BATON ROUGE — It was expected to be a simple vote on a bill to raise standards and crack down on human trafficking in strip clubs.

Rep. Walt Leger, D-New Orleans, who was handling Senate Bill 468 in the House, was wrapping up his arguments about the importance of preventing young women from being taken, exploited or sexually compromised.

Then the jokes started flying.

Rep. Sam Jones, D-Franklin, asked whether Leger would put a maximum age on dancers. The House, which is 87 percent male, laughed raucously.

Rep. Kenneth Havard, R-Jackson, jokingly offered an amendment to require dancers be in between age 20 and 28 and be under 160 pounds.

“In the spirit of this legislative session,” he said he wanted “to trim the fat.”

Rep. Nancy Landry, R-Lafayette, was not amused.

“Are you saying people over 28 or over a certain weight aren’t fit to be dancers or strippers?” Landry asked.

“No, ma’am,” Havard replied. “I’m worried about their health.”

Other women legislators didn’t think it was funny either.

“This isn’t funny,” said Rep. Helena Moreno, D-New Orleans, to Leger. “This isn’t a funny bill.”

VIDEO: Rep. Julie Stoke slams Rep. Kenneth Havard's age, weight amendment

Havard withdrew his amendment, but it was too late to stop the jokes. Legislators derailed an argument for consistency of laws from Rep. Chad Brown, D-Plaquemine, by bringing up a pile of one dollar bills, presumably tips for the dancers in Havard’s amendment.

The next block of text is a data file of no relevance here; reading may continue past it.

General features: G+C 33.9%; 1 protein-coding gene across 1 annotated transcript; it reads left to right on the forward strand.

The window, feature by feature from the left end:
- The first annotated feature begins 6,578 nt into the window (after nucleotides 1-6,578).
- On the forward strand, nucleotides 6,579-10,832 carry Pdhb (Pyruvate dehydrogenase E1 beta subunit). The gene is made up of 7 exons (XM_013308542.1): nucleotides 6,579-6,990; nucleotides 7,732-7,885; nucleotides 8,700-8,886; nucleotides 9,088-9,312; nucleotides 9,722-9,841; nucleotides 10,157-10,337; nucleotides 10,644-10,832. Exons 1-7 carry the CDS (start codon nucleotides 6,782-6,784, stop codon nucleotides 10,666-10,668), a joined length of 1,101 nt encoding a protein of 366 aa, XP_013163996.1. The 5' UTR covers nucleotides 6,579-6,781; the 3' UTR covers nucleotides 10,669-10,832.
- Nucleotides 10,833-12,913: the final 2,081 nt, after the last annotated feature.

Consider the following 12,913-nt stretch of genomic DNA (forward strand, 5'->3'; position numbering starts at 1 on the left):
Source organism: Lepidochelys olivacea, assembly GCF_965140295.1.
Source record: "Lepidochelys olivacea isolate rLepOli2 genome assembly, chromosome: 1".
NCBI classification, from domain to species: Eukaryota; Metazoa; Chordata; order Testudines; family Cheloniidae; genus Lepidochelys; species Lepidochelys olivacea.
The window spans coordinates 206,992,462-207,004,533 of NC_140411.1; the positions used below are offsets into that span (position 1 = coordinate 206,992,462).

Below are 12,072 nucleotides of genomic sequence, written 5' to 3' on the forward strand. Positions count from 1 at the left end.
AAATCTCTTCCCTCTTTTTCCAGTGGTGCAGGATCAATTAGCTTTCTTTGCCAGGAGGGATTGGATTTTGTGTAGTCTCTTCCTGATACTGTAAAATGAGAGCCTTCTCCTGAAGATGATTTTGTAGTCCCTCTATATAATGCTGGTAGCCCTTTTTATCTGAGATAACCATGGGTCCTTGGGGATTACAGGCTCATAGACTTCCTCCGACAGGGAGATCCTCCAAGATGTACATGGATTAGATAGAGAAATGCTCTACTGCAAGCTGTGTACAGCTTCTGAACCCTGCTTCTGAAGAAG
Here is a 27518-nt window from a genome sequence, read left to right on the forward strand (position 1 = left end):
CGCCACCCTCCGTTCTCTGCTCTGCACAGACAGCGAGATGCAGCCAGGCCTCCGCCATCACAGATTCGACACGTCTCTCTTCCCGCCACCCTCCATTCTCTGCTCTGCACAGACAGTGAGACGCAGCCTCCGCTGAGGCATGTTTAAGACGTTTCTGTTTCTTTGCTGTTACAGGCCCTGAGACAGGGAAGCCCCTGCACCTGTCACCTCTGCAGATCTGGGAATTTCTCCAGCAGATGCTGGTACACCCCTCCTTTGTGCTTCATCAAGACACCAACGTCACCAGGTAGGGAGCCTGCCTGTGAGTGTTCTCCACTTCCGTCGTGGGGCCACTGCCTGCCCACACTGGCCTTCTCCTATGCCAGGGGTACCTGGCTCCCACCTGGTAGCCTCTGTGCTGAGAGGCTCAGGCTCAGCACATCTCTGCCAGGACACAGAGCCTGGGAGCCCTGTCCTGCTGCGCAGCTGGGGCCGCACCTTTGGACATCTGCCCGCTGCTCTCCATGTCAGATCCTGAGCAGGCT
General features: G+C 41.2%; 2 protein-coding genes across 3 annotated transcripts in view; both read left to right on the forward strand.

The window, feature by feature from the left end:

Then Rep. Julie Stokes, R-Kenner, unleashed righteous fury, as she stormed to the podium in the well of the chamber.

“I hear derogatory comments about women in this place regularly,” Stokes said. “It has got to stop. That was utterly disrespectful and disgusting.”

“Looking out over this body, I’ve never been more repulsed to be part of it,” she said. “I don’t even know what Rep. Havard was thinking. That’s a dangerous thing to do politically.”

She went to tell the quickly sobering legislators to imagine if their daughter was in the situation that the some teens find themselves when they become dancers at strip clubs in Louisiana.

The bill, SB 468 authored by Sen. Ronnie Johns, R-Lake Charles, would raise the requisite age for dancers who have exposed “breasts” or “buttocks” from 18 to 21. Leger said Alcohol and Tobacco Control found 14 strip clubs where prostitution was occurring.

The bill passed 96-0 with 38 coauthors, including Havard. It now goes back to the Senate for concurrence on Senate amendments.